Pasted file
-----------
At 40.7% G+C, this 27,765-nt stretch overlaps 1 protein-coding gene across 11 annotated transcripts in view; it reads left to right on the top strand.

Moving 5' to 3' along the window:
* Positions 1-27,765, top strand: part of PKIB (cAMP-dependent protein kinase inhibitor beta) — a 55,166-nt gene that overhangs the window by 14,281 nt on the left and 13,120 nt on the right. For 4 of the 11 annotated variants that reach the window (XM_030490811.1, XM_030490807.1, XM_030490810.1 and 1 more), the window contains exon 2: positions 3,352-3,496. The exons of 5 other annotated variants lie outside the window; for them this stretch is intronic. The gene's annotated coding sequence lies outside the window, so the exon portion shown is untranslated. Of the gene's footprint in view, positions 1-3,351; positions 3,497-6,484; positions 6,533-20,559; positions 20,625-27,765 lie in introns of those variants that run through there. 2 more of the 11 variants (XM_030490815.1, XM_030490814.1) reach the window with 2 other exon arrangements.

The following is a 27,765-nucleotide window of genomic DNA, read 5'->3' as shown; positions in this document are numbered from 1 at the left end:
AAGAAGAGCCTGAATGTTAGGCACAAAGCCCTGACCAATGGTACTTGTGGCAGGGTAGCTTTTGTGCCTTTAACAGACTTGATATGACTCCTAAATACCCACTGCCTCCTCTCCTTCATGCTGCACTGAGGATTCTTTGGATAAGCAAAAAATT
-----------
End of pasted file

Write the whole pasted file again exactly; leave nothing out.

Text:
At 40.7% G+C, this 27,765-nt stretch overlaps 1 protein-coding gene across 11 annotated transcripts in view; it reads left to right on the top strand.

Moving 5' to 3' along the window:
* Positions 1-27,765, top strand: part of PKIB (cAMP-dependent protein kinase inhibitor beta) — a 55,166-nt gene that overhangs the window by 14,281 nt on the left and 13,120 nt on the right. For 4 of the 11 annotated variants that reach the window (XM_030490811.1, XM_030490807.1, XM_030490810.1 and 1 more), the window contains exon 2: positions 3,352-3,496. The exons of 5 other annotated variants lie outside the window; for them this stretch is intronic. The gene's annotated coding sequence lies outside the window, so the exon portion shown is untranslated. Of the gene's footprint in view, positions 1-3,351; positions 3,497-6,484; positions 6,533-20,559; positions 20,625-27,765 lie in introns of those variants that run through there. 2 more of the 11 variants (XM_030490815.1, XM_030490814.1) reach the window with 2 other exon arrangements.

The following is a 27,765-nucleotide window of genomic DNA, read 5'->3' as shown; positions in this document are numbered from 1 at the left end:
AAGAAGAGCCTGAATGTTAGGCACAAAGCCCTGACCAATGGTACTTGTGGCAGGGTAGCTTTTGTGCCTTTAACAGACTTGATATGACTCCTAAATACCCACTGCCTCCTCTCCTTCATGCTGCACTGAGGATTCTTTGGATAAGCAAAAAATT